Some individuals are completely loony when it comes to horses, most of the loonies are women. Not trying to start a fight or anything, butimages-1 its true, many horsewomen are crazier than bedbugs in a moonshine jar. The anthropomorphizing of horses knows no bounds with some individuals, too much time spent with Flika and Black Beauty me thinks. I mean horses are awesome and everything, but they’re animals. Giving horses human qualifiers and feelings in your imagination is a good way to get hurt, or get driven crazy.

images-8I think another reason there are so many crazy horsewomen is because there are so many female horse enthusiasts out there, they outnumber the men I think. Women are drawn to horses at a young age, I think it has to do with dreams of control and freedom. The girl dreams of a powerful and loyal companion that will respond to every nudge and command. The girl’s loyal steed will whisk them over the hills, free at last. Many girls lose interest in horses when they discover boys, hmmmm, have to think on that one.

Just like any other pursuit that has become a hobby instead of a necessity, everybody is trying to make money with it. Whereas a young lad of the Sioux nation was taught how to make a bridle out of rope, the beginning horse person is now faced with hundreds of tack choices, all as glittery (and as pricy) as women’s jewellery. Horse masters hold expensive courses and clinics on the newest way to train your horse, touting the easeimages with which one can gain control and ride beautifully. I once asked an older cowboy type (he’d been around the species all his life out of necessity) about a newer training philosophy. “Yeah” he replied, after pondering my question for a bit, “It probably works, if ya put the time into it”. He thought for a bit more, then said, “the same thing could be accomplished by an old cowboy in about 20 minutes”. He took a slurp of his coffee and added, “out behind the barn where no one sees”. I don’t necessarily agree, but I have the luxury of being gentle. Maybe in the past (when horses were vital tools of survival) things were much different. It gives a person a greater understanding of whips, spurs, iron shoes and steel bits.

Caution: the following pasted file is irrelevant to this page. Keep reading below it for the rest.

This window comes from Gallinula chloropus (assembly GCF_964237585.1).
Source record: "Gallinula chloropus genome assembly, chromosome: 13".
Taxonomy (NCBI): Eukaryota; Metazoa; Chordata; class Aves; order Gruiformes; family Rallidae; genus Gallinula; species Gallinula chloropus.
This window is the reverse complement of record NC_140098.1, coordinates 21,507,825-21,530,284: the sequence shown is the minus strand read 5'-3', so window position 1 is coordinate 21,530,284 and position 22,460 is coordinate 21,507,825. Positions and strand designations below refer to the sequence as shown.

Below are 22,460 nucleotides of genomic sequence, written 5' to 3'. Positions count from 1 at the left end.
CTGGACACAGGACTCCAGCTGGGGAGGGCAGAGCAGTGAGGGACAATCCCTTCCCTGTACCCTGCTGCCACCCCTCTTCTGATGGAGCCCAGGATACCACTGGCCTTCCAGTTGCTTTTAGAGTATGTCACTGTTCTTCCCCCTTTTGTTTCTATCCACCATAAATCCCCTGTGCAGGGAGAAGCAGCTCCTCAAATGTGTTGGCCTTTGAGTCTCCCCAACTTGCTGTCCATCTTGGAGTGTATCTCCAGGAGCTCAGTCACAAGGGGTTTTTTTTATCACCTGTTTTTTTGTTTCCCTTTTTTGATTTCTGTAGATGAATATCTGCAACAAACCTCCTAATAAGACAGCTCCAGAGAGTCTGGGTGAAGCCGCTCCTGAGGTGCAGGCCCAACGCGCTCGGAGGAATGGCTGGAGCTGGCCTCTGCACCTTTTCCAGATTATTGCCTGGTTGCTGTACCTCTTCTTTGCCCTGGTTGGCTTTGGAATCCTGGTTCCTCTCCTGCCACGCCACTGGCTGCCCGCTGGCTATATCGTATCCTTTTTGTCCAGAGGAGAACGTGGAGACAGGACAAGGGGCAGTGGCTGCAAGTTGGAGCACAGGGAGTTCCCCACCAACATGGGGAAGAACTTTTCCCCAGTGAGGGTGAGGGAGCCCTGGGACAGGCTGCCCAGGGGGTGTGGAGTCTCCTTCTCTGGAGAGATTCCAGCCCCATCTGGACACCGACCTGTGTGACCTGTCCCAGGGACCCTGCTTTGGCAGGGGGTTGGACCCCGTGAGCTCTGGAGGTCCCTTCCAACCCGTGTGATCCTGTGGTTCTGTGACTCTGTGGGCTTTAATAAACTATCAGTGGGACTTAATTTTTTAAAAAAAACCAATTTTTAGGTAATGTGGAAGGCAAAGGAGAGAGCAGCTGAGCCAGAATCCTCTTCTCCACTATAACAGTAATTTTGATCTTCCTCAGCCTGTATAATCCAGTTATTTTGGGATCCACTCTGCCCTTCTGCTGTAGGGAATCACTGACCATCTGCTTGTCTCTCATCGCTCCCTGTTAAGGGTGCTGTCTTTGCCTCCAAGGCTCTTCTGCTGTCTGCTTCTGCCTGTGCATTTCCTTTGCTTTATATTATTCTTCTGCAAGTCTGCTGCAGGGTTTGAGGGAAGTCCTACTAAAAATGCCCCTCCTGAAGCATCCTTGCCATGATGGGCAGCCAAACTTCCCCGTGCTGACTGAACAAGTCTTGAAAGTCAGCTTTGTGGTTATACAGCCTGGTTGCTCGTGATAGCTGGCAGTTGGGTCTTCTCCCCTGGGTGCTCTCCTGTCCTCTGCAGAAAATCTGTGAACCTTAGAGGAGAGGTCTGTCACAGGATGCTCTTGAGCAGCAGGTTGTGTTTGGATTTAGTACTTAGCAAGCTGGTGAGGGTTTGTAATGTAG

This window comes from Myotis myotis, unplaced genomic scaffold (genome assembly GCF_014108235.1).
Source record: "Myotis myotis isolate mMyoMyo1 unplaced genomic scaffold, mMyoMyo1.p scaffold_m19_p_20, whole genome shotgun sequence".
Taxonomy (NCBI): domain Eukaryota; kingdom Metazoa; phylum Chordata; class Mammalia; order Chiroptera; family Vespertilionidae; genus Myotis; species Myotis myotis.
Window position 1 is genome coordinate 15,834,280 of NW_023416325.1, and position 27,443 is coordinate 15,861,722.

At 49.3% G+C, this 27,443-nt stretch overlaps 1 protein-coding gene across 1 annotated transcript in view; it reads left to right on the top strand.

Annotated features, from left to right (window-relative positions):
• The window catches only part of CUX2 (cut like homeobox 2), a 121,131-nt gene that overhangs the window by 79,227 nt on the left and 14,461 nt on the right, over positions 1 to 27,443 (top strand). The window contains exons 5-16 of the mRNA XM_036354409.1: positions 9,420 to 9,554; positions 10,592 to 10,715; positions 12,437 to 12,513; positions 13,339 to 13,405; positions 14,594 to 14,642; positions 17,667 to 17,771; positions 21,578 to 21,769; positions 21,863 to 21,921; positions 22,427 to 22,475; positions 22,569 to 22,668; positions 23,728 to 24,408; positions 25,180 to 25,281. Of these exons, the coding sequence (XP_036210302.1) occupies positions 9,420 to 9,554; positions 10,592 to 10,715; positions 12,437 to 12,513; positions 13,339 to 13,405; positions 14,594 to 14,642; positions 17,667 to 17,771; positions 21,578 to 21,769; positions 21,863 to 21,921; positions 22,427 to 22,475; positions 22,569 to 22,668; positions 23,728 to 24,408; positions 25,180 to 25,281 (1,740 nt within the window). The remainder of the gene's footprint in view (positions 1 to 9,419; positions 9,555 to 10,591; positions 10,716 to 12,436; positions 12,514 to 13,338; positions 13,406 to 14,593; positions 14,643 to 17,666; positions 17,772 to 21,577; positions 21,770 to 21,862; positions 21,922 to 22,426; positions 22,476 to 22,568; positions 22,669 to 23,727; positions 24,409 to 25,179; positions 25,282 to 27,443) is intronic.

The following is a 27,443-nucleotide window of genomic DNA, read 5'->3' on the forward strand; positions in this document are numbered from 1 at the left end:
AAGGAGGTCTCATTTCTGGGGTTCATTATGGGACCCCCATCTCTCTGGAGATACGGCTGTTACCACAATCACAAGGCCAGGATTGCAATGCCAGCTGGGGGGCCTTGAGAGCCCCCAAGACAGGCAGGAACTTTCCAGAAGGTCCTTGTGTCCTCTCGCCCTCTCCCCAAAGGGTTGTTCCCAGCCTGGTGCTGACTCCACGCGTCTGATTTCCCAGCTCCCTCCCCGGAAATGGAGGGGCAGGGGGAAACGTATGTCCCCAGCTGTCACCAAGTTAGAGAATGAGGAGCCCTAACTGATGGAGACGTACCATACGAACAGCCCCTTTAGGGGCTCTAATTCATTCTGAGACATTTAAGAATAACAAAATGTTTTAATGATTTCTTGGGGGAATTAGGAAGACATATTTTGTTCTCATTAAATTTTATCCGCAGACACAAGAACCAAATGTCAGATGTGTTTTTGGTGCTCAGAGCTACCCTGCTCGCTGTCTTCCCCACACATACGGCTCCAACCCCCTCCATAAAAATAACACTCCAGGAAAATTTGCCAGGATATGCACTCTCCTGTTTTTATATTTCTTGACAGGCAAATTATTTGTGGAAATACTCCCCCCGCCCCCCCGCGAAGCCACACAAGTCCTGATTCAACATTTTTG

Unknown-1This is so much a truth of history I could repeat the title a dozen times and write nothing else, it is the essence of my paper this time.  Cultures, generals, kingdoms, and empires have ridden into destiny on horseback, the backbone of so many of man’s conquests. Even in the pursuit of peaceful crop production, a good team mean’t all the difference. A strong horse team and a good operator (working their a**s off) could farm much land, and grow an excess of food. In my own history there are stories of men who spent a winter living in a creek bank dugout for the winter. Sharing the shelter through blizzards and -40 C temps with their team, counting the days to spring. In theimages-5 spring trees were cut down and stumps grubbed out to get enough land in crop so both the men and horses could keep body and soul together.

An excess of food builds a society/culture, health and growth depend on it, horses provided the muscle . Horses and their kind have also played the roll of  transportation/trucking/communication conduits for a very long time. Mankind and horses are intertwined within the creation, you can find it in the guide. This biblical quote was used in a great movie about an actual great horse; Secretariat.

Job 39:19-25

19 “Do you give the horse his strength or clothe his neck with a flowing mane?

20 Do you make him leap like a locust, striking terror with his proud snorting?

21 He paws fiercely, rejoicing in his strength, and charges into the fray.

22 He laughs at fear, afraid of nothing; he does not shy away from the sword.